Instead, starting from the XIV Century, even the intelligentsia was convinced that witches were real, and thus began the fight not just against heresy, but also against witchcraft, a persecution the Church entrusted to mendicant orders (Dominicans and Franciscans) and which would last over four centuries. Following the publishing of Malleus Maleficarum (1487), an actual handbook about witchcraft repression, the trials increased, ironically in conjunction with the Renaissance, up until the Age of Enlightenment. The destiny of the “witch girl” of Albenga has to be framed in this complex historical period: it is not a real mystery, as some newspapers have claimed, but rather another tragic human story, its details vanishing in time. Hopefully at least a small part of it will be reconstructed, little by little, by the international team of researchers who are now working on the San Calocero excavations.

(Thanks, Silvano!)

4 comments to The witch girl of Albenga

  1. michelebast says:

    Leggendo questo interessante post mi è subito saltato in mente “La Chimera” di Vassalli, a mio dire il ritratto (romanzato quanto basta per risultare piacevole ma non oltre lo stretto necessario) paradigmatico di ogni “caccia alla strega”. Come per lui, il taglio umano ed empatico che dai alla vicenda, senza sensazionalismi e compiacimento nei dettagli “gore”, è encomiabile.

  2. Livio says:

    Maledetta chiesa…

  3. Galinsoga says:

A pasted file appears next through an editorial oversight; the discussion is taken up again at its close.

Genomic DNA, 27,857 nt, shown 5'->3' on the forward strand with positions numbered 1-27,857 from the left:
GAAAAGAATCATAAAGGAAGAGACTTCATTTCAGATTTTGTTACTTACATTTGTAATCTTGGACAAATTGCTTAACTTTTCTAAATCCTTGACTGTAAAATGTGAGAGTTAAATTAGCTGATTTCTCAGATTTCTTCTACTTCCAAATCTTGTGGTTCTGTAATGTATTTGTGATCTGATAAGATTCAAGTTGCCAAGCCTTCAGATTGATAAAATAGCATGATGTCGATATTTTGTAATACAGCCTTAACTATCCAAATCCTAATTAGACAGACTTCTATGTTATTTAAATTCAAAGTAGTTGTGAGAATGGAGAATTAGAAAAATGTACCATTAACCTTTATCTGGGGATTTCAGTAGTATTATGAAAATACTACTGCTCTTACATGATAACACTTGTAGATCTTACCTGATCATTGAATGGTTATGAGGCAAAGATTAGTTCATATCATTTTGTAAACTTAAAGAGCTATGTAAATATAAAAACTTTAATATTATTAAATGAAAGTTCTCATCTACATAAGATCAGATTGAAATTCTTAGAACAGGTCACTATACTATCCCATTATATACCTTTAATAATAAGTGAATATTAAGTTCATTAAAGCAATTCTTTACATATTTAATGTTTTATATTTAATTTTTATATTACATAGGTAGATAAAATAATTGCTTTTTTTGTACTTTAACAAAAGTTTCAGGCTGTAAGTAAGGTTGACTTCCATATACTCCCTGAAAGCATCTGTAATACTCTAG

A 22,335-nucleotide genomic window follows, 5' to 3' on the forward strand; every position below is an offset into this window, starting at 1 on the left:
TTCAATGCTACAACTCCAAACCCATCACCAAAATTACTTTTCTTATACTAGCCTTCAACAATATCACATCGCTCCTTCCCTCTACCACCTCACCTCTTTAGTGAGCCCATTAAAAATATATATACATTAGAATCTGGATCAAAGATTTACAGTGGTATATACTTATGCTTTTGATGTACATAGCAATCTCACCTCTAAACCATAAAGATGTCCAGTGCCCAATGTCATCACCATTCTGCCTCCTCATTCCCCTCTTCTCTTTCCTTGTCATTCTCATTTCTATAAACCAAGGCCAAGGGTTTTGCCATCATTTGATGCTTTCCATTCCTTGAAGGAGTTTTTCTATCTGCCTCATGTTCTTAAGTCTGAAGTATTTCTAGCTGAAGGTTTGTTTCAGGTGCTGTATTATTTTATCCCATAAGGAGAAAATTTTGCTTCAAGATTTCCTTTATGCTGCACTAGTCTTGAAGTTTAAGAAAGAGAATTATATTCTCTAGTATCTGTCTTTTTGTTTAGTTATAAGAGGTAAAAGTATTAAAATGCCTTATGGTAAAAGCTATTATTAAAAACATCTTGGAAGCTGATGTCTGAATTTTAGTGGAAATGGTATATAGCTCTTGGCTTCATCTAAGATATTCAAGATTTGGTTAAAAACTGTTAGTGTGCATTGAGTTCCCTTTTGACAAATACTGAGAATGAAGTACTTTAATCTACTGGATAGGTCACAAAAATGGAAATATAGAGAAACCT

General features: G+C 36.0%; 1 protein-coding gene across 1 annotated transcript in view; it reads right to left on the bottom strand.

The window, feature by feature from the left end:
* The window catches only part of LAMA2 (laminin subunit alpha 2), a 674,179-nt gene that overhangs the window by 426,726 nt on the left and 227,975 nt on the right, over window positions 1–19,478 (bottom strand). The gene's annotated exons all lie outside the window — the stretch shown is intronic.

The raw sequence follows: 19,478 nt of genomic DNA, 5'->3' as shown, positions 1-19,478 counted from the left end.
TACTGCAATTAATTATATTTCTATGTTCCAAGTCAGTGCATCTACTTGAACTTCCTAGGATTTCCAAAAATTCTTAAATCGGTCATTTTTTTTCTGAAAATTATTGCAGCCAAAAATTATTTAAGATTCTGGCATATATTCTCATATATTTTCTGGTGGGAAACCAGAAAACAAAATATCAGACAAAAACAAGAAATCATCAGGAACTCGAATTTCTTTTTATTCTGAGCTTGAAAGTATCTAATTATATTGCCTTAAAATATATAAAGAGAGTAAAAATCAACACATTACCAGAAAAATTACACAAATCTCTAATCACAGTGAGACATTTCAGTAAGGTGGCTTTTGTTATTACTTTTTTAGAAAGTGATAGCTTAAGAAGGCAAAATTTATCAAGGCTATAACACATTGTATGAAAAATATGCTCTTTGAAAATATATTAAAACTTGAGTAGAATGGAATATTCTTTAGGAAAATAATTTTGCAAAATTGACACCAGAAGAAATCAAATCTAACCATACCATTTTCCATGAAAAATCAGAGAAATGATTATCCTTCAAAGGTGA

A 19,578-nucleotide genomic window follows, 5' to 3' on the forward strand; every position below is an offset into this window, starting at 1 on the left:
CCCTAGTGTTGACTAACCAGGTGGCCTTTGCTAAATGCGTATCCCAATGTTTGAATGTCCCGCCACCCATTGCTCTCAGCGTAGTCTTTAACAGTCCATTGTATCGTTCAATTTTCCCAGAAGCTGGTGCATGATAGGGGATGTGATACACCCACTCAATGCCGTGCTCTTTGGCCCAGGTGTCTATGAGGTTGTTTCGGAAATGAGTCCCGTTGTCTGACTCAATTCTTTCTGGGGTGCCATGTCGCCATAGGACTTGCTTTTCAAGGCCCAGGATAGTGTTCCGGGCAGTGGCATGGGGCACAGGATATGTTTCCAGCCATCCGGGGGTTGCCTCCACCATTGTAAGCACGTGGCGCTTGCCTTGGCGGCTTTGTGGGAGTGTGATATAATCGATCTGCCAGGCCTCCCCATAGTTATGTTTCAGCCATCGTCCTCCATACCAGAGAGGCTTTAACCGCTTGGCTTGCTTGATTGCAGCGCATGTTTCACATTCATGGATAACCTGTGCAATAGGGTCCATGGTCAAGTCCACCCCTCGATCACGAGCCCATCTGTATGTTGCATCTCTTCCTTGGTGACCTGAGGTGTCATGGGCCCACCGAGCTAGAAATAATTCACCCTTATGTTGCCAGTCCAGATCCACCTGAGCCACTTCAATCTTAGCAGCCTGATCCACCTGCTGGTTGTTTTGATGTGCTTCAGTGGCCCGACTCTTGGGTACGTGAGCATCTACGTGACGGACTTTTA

Le due sepolture non sono affatto contemporanee: quella della ragazzina sepolta in posizione prona è più antica (prima metà del XV secolo), mentre lo scheletro della giovane donna (16-17 anni) con profonde tracce di bruciatura, è quanto resta di un corpo sepolto, con tutta probabilità, nel primo quarto del XVII secolo. Da un punto di vista storico c’è una bella differenza: il monastero femminile di S. Calocero fu trasferito nel centro di Albenga nel 1593 e da quell’anno cadde in un progressivo stato di abbandono, quindi quando la ragazzina fu sepolta a faccia in giù la chiesa di San Calocero era ancora parte di un complesso conventuale funzionante e la sepoltura, per quanto “strana” nelle modalità, avvenne in terra consacrata. Invece, quando la ragazza bruciata venne sepolta all’interno del complesso, la chiesa versava già da qualche tempo in stato di abbandono e forse era già stata sconsacrata. Che cosa se ne potrebbe dedurre? Che, chi ha sepolto la ragazza più grande, molto probabilmente voleva occultarne il corpo? E’ vero che sui resti non sono stati rinvenuti segni evidenti di violenza fisica, ma ci possono essere molti modi per uccidere una persona senza fratturare o lesionare le sue ossa… Tra Medioevo e Seicento la prassi, con i giustiziati per eresia e stregoneria (soprattutto se condannati al fuoco) era quella di lasciar bruciare per molte ore il rogo (continuando ad alimentarlo con legna e fascine) fino alla completa distruzione del corpo Tuttalpiù i resti del corpo e le ceneri venivano gettati nei fiumi o in mare, per farli definitivamente scomparire, talvolta dopo aver ulteriormente disgregato i frammenti ossei più grandi a colpi di mazza o piccone (leggere la raccapricciante cronaca dell’esecuzione di Jan Huss)… d’altro canto il reato di lesa maestà (Crimen maiestatis), di cui stregoneria ed eresia erano fattispecie, prevedeva la privazione della sepoltura e, a seconda dei periodi, la distruzione del corpo del reo dopo il supplizio, quindi perché seppellire queste due presunte streghe?